I realized that 7 years have passed since we started working on MT3 and many might not know the story behind this profile. Also information is scattered on this blog and various forums and it’s not easy to find, so I think it’s time to refresh our memory and put everything together.
I always liked high profile (tall) spherical top (scooped) keycaps; the only thing we had at the time (around 2014) was SA by Signature Plastics. I’m not a big fan of it, SP had the tooling for just a few keys and they hacked around a full set (often with the help of the community, 7bit from Deskthority paid for quite a few keys and made them available to everyone).
My obsession with a high profile reached its apex when Realforce release the Hi-Pro keyboard. I had to do something, the world needed true retro keycaps. I started working on few concepts and talked to Drop about my idea (still Massdrop back then). They seemed interested but their involvement wasn’t certain.
In 2015 June 02 at 11:47 hours I initiated a discussion on Deskthority and I started drafting the profile.
The general consensus was that we should have tried to create something that resembled an IBM beamspring keycap.
The design process
Muirium sent me an incomplete set of keycaps from what I believe was some beamspring keyboard. From that it was clear that it wasn’t possible to make a set out of it. We needed something that could work on any modern keyboard so we took that as inspiration and built something new.
Two years later Drop finally greenlighted the project and it was then that I met with Tom “photekq” Radley who is skilled with 3D software and shared my vision for the high profile keycaps. Unfortunately I don’t have an official date but the actual “bringing to life” moment was around March 2017.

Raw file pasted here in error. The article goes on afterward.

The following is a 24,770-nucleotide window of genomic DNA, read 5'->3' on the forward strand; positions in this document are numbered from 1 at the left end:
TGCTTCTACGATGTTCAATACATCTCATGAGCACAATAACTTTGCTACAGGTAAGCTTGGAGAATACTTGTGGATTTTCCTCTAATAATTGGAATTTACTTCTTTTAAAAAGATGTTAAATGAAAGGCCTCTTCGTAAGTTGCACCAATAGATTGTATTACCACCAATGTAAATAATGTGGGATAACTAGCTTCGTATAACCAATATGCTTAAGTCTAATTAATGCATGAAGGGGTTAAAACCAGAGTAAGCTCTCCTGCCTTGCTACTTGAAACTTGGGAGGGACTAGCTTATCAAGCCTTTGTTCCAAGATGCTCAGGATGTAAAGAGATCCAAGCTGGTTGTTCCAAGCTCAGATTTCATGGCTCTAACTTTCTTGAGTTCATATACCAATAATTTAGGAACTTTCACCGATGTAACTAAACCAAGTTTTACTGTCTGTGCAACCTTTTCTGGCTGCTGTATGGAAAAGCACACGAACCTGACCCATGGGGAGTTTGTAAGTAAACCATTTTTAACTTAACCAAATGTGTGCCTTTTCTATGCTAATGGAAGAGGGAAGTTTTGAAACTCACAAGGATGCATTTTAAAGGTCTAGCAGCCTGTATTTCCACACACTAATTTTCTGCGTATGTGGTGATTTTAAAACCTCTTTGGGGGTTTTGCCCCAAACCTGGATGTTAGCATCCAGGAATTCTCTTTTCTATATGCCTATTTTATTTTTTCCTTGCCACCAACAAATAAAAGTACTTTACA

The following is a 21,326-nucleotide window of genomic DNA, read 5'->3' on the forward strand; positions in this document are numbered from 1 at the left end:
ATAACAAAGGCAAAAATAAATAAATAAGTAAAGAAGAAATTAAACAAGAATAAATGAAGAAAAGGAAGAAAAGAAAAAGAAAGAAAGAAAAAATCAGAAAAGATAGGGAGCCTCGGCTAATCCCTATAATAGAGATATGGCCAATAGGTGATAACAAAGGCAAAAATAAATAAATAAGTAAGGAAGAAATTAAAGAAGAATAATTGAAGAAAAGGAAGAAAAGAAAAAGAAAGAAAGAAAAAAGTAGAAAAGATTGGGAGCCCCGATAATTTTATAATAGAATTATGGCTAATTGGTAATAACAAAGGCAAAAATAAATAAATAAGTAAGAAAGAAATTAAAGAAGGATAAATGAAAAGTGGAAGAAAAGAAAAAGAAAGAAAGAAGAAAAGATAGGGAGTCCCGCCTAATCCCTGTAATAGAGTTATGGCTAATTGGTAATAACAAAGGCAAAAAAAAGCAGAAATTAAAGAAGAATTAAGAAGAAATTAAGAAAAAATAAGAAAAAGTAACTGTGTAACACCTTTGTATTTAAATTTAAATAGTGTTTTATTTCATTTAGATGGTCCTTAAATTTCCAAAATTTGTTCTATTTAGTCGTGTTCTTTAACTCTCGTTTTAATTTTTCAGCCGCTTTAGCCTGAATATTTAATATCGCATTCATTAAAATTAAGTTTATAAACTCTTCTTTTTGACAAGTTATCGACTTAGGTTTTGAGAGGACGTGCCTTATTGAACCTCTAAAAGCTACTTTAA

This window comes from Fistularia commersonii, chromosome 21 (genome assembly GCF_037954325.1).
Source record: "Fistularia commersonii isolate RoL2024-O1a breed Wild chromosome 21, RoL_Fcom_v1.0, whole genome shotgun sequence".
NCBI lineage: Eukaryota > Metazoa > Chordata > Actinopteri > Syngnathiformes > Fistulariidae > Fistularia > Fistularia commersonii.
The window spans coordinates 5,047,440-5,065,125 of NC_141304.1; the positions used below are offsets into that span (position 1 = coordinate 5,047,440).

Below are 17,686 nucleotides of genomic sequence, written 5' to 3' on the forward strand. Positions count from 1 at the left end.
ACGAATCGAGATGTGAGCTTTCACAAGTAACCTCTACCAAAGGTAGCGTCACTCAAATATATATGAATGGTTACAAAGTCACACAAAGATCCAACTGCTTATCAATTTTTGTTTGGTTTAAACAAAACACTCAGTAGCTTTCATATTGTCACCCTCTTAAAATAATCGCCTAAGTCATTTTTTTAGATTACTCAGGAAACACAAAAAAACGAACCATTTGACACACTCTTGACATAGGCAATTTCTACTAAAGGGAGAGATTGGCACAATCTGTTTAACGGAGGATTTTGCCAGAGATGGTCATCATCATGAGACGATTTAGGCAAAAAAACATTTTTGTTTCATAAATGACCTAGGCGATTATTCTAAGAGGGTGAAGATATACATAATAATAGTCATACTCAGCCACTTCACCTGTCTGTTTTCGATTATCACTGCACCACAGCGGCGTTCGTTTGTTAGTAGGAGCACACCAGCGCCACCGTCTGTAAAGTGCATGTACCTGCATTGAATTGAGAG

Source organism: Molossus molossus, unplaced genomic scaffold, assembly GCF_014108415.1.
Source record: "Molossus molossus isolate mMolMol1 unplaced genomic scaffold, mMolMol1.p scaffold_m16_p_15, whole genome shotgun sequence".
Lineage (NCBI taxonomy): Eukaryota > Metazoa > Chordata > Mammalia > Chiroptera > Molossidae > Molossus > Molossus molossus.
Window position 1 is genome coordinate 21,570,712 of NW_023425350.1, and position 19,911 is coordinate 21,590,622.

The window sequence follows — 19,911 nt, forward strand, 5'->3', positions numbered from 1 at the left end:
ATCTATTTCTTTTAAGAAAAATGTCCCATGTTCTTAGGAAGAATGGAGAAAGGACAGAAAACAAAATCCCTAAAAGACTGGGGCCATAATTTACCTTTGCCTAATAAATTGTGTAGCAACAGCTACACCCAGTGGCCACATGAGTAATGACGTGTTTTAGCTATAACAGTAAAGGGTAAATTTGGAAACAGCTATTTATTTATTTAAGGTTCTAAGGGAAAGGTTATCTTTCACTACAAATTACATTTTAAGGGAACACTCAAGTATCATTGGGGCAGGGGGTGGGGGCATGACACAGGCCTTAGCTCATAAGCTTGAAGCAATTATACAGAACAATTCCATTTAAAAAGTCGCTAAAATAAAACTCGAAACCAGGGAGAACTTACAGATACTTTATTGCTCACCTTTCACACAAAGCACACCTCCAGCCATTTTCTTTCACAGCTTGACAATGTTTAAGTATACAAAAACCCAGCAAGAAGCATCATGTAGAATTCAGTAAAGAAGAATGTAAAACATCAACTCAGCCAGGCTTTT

At the end of April 2017 Drop had the first prototype 3D printed and sent to me for inspection. I posted an impromptu video about it right away but we were still far from perfect.
The shape was fine but we had various issues, the angle of each key top for example was a bit off.
The red line is how it should be (and actually is today). The fingers hit the wrong spot when touch typing and I couldn’t bear it. So I contacted Photekq and we went back to the drawing board.
The goal was to create a set that worked perfectly on a 5 to 9-ish degree angle. That was the sweet spot where row 3 becomes parallel to the ground.
Drop was pressing to go production, we had just a few days to make the modifications but we did it!
2017 August 07 I got the first round of injected prototypes and briefly talked about it on this blog.
It was around that time Photekq involvement ceased. He started a new job on top of the studying so I believe he couldn’t dedicate more time to it. He was paid for his contribution and he moved on. I don’t think he did anything else for the profile or at least Drop didn’t tell me and I haven’t heard from him since August 2017. If he had not parted then we would be writing this post together today.
As for the payment the agreement I had with Drop was different, I was going to get royalties after the release of the product based on its success (or lack of) but I was going to keep the ownership of the profile.
Anyway the work was far from done. The surface texture wasn’t finalized yet, we still had to fix a few keys and of course I had to design the first set for it, which was /dev/tty0.
The MT3 Name
It was time to find a name for the profile. We didn’t even have a temporary production moniker for it.
A few ideas were thrown on the table but I knew Drop would have eventually stripped the creation from me so in a precautionary move I suggested MT3 as an homage to the profile original creator (yes, that’sa me, Matt3o).
There was some reluctance at first, but I believe I have to thank Yanbo for letting it fly under the radar of the high floors and ultimately they agreed to it. Huge win but I was sure that one day they would have claimed the naming back, as it happened.